May 19, 2022

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How Russian state media stoked fears online of Ukrainian aggression in the pivotal days before war

How Russian state media stoked fears online of Ukrainian aggression in the pivotal days before war

In the days leading up to Russia’s invasion of Ukraine, Russian state media unleashed a flurry of articles online baselessly or misleadingly casting Ukrainians as aggressors and their government as a nuclear threat, according to an analysis shared with The Technology 202.

The findings shed light on the narratives Russian outfits sought to spread in the crucial days before the invasion — and before major platforms announced new measures intended to limit misinformation and disinformation by state-funded outlets.

According to researchers at Oxford University’s Programme on Democracy and Technology, state-funded and state-run Russian news outlets including RT and Sputnik peppered the web with articles portraying Ukraine as instigators in the conflict the week before the invasion, echoing a consistent theme of Russian information operations. 

But while certain narratives had long been a fixture of the messaging by Russian state media, others gained prominence during that pivotal stretch. That included postings raising the specter of the Ukrainian government reviving its nuclear arsenal.

“I think the most severe piece of disinformation is expressly around Ukraine’s nuclear ambitions,” Phil Howard, a professor of Internet studies at Oxford, told me.

The narrative resonated with recent claims by Russian President Vladimir Putin that Ukraine was seeking nuclear rearmament — charges the New York Times’ David Sanger dubbed a “conspiracy theory.”

Howard said messaging casting Ukrainian President  Volodymyr Zelensky in a disparaging light also gained prominence, marking a shift from a prior focus instead on claims of purported political instability in the country.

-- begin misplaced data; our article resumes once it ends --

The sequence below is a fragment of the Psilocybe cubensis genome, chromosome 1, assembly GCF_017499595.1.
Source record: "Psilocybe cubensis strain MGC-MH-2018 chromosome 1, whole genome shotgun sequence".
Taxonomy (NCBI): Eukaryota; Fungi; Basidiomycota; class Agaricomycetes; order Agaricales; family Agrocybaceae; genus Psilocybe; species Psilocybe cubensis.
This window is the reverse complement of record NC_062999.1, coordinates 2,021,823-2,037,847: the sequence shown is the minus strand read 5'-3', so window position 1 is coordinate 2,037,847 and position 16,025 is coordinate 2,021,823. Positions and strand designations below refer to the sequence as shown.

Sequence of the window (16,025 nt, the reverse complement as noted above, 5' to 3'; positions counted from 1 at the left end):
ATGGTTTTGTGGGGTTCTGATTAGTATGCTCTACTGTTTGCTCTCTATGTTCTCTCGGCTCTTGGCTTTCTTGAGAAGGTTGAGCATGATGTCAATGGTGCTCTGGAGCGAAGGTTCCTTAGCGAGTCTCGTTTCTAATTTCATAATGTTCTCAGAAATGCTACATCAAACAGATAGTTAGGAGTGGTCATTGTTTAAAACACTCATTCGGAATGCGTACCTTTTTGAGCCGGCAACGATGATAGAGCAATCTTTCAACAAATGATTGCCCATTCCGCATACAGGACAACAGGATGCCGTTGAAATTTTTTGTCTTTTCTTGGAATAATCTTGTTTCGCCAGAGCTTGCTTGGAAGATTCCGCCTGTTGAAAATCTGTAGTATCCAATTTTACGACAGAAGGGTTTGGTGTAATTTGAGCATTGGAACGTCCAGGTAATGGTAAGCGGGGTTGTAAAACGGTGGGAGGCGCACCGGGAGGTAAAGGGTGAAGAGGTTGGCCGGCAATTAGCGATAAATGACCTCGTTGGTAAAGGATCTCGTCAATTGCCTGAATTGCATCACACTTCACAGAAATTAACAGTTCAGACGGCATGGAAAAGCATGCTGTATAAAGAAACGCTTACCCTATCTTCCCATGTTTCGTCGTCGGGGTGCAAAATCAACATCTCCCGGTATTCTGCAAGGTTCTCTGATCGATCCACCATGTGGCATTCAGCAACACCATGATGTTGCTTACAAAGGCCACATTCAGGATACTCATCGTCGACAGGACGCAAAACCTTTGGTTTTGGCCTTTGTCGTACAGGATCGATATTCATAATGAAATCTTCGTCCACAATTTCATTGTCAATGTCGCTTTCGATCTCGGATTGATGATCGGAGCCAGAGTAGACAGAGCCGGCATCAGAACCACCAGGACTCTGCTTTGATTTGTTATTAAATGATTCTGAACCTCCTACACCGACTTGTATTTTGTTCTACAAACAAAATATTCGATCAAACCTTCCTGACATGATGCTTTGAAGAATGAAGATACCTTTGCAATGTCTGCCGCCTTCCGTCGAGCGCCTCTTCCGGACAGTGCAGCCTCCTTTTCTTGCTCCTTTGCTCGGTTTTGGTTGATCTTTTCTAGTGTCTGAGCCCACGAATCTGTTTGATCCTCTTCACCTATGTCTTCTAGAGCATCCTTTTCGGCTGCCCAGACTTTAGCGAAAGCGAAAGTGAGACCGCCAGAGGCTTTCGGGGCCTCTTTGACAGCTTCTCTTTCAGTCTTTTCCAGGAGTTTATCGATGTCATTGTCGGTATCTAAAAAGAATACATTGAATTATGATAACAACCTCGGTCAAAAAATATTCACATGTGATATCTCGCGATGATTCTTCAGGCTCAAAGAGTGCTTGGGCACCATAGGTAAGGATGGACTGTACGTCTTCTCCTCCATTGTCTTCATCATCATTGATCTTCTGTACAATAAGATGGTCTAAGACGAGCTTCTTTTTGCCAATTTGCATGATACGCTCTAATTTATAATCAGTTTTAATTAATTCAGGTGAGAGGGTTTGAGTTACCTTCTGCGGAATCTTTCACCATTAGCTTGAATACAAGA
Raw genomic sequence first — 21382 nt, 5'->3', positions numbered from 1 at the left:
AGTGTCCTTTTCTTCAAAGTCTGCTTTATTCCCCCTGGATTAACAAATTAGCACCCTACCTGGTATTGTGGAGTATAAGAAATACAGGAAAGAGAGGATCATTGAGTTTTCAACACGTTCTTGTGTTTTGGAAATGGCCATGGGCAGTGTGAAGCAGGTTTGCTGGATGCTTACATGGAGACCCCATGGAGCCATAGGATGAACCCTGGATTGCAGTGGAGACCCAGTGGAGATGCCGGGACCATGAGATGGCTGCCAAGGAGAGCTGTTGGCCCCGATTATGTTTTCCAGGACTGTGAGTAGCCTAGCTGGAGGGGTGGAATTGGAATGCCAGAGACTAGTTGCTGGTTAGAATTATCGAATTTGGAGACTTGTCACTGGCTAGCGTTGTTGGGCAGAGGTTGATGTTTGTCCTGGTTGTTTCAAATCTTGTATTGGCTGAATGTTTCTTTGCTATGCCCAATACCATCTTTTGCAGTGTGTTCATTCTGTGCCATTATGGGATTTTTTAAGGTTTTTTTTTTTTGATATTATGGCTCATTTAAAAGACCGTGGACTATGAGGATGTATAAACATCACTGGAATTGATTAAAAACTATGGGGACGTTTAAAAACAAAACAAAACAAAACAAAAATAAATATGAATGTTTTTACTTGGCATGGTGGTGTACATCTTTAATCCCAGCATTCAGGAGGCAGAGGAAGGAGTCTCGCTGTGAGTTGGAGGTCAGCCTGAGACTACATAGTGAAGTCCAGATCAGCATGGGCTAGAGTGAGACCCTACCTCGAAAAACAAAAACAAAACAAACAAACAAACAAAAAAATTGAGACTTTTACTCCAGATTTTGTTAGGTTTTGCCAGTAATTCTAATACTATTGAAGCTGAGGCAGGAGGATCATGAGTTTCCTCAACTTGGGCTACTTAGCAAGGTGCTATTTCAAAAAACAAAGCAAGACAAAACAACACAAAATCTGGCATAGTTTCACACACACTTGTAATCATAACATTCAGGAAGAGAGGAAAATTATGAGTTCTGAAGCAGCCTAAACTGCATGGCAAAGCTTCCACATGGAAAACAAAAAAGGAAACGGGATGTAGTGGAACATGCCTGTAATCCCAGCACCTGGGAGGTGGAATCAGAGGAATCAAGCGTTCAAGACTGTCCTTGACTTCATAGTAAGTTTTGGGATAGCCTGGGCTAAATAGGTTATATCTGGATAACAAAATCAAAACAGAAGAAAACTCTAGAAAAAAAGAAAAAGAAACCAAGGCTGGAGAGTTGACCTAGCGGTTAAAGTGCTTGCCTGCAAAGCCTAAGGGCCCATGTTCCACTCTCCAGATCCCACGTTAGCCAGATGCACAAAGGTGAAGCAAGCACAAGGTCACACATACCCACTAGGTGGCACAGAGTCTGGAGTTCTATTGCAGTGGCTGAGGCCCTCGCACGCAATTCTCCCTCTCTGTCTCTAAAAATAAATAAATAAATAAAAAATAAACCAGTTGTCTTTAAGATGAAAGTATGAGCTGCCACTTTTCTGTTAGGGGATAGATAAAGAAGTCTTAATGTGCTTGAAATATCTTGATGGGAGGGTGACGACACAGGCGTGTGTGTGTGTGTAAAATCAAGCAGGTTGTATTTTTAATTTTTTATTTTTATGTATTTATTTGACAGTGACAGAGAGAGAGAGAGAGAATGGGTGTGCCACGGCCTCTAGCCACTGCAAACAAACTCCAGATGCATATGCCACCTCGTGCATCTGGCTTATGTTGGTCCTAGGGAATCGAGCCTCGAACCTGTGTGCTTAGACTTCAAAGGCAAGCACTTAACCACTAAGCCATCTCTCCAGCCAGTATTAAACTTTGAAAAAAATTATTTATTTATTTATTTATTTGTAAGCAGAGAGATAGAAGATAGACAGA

“The messaging, particularly from Russian state media sources, was broadly about mismanagement in Ukraine, or social inequality in Ukraine. … Now, it’s much more focused on … particularly ‘Zelensky as the clown, the buffoon who’s running his country into the ground.’ ”

Oxford researchers examined English-language articles by Russian state-media outlets, among others, that discussed key words related to the conflict and that were shared on social media roughly during the week before the invasion. They then analyzed the most relevant pieces. 

The analysis arrives as platforms like Facebook and YouTube face mounting pressure to ban Russian state media from their services altogether, as we reported Monday.

Several major tech companies have announced steps in recent days to restrict access to Russian state-media outlets such as RT or to cut off their access to digital advertising, as my colleague Cat Zakrzewski reported Saturday

The actions show how Silicon Valley’s most powerful companies are being forced to make thorny calls about who they will or will not allow on their services amid the Russian invasion of Ukraine.